Canon Burgess. Then we sang Christ
mas hymns until supper tlmo. Wo
thought we did not want any, but
when we saw It was oyster soup and
a table full of sweet things wo con
cluded wo did. Then we adjourned
to tho parlor and sung until we were
hoarse, and then brought out tho pho
nograph to play dance tunes; (but
wo did not dance) though wo were so
very happy that wo forgot until too
late to return thanks to our many
good friends who so generously con
tributed to a very delightful day. We
wish to do bo through your paper,
and also to our superintendent and
wife, Mr. and Mrs. Askwlth, who wero
untiring In their effort to make the
Christmas day at the Home a decided
success. In the name of everyone cf
us, Many Thanks.
J. E. V.
KEZ RASCG TO RE
TRIED NEKT MONTH
Neighbors Surprise Charles Khopp.
rom Wednesday's Dully.
Charles Shopp, residing on his
farm near this city, was most agree
ably surprised yesterday. While
some ten miles away from home run
ning his corn shelter, twenty-ono of
his neighbors, using seventeen
wagons and teams, Invaded his corn
field and husl'ed and cribbed forty
acres or corn for mm. .Mr. Miopp
had RoUen a little behind with his
with tho shellcr, and his neighbors
planned and executed C.ie biggest sur
prise for him that he ever "experi
enced. The wives of the neighbors
came over alno, and assisted Mrs.
Shopp In preparing dinner and supper
for the hunkers. Mr. Shopp first
learned of the kindness of his neigh
bors when he tcached Mynard on his
way home in the evening. The men
and teams cribbed about 1,000
bushels of corn for Mr. Shopp, for
which he feels very grateful.
Joseph Montgomery and Joseph
Carden, of near Maryvllle, Missouri,
arrived In the city this morning for a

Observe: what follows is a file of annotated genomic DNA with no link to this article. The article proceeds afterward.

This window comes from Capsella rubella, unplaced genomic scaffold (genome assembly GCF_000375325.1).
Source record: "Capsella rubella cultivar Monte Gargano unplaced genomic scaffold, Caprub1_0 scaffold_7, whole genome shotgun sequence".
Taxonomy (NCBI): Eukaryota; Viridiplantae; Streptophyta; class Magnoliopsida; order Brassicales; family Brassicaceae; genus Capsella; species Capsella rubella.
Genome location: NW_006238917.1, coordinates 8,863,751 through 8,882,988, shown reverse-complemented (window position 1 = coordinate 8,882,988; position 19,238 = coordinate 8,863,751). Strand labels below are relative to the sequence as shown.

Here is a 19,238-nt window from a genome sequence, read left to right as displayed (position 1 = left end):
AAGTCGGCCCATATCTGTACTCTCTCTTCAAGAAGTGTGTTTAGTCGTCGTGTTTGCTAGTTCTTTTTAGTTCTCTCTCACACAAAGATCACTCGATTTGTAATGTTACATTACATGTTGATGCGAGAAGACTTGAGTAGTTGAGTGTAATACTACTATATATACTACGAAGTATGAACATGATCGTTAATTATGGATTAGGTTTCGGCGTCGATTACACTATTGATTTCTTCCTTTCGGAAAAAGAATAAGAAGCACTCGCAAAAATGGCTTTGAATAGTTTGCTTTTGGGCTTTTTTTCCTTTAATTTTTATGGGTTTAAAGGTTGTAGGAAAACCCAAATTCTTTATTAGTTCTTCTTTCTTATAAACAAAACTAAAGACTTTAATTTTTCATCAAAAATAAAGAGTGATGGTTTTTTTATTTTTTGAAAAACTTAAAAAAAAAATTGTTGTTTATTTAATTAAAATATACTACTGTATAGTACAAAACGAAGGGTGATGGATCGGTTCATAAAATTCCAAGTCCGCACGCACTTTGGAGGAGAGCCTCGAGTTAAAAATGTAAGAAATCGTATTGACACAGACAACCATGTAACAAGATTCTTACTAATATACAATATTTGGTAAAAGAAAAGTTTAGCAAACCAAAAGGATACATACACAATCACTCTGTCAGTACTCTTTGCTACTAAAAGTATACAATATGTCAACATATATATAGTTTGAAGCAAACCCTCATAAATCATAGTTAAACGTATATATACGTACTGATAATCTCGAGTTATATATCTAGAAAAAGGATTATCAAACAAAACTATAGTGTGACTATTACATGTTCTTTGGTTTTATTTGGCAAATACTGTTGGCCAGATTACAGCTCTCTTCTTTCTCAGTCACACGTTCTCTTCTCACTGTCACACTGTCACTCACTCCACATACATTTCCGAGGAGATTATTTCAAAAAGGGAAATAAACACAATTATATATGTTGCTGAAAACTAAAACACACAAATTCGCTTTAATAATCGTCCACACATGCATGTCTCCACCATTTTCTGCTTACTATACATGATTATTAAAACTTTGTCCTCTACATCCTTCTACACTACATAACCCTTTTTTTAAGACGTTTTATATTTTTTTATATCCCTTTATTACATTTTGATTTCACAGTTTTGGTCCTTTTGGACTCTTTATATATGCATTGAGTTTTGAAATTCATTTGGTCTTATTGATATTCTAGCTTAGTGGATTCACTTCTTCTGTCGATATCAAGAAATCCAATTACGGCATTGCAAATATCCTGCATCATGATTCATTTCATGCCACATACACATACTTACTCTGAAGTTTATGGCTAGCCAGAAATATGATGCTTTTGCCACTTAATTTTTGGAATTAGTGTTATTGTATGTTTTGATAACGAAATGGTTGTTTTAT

short visit with friends.
Mr. Garden attended tho prelimi
nary trial of Hez Rasco, tho man
charged with the murder of an entire
family near Barnard, In Nodaway
county recently, and heard the date
of the dial fixed for January 30th.
Judge Ellison, of Maryvllle, presiding
In tho circuit court, was attorney for
Rasco and defended hi m for tho mur-
der of a neighbor woman about four
teen years ngo, and requested the at
torneys on both Bides of the present
caso to tclcet another Judge to try
the case. This the lawyers refused to-
do, stating that they were satisfied
that tho Judgo could glvo the defend
ant a fair trial.
Card of Thanks.
The undersigned expresses, public
ly, his Binccrest gratitude and appre
elation to tho kind neighbors who so
generously appeared In his field yes
terday and cribbed a thousand or
more bushels of corn. The kindness
and the neighborly spirit in which the
generous work was done will ever be
a pleasant memory.
Quite a strange phenomenon was
observed by some of Plattsmouth's
citizens yesterday, between 11 and 12
o'clock. What some called a rain
bow appeared In the sky directly
overhead, although tho bow was not
the usual length, yet all of the colors
were visible. Mr. Herman Bestor,
who Is an expert on rainbows and
fog bows, was Interviewed relative to
tho matter, and his Idea a3 to the
cause Is very plausable, and Is to tho
effect that tho rays of tho sun shining
through frozen mist or fine iceslckles
are refracted, giving out Ihe colors of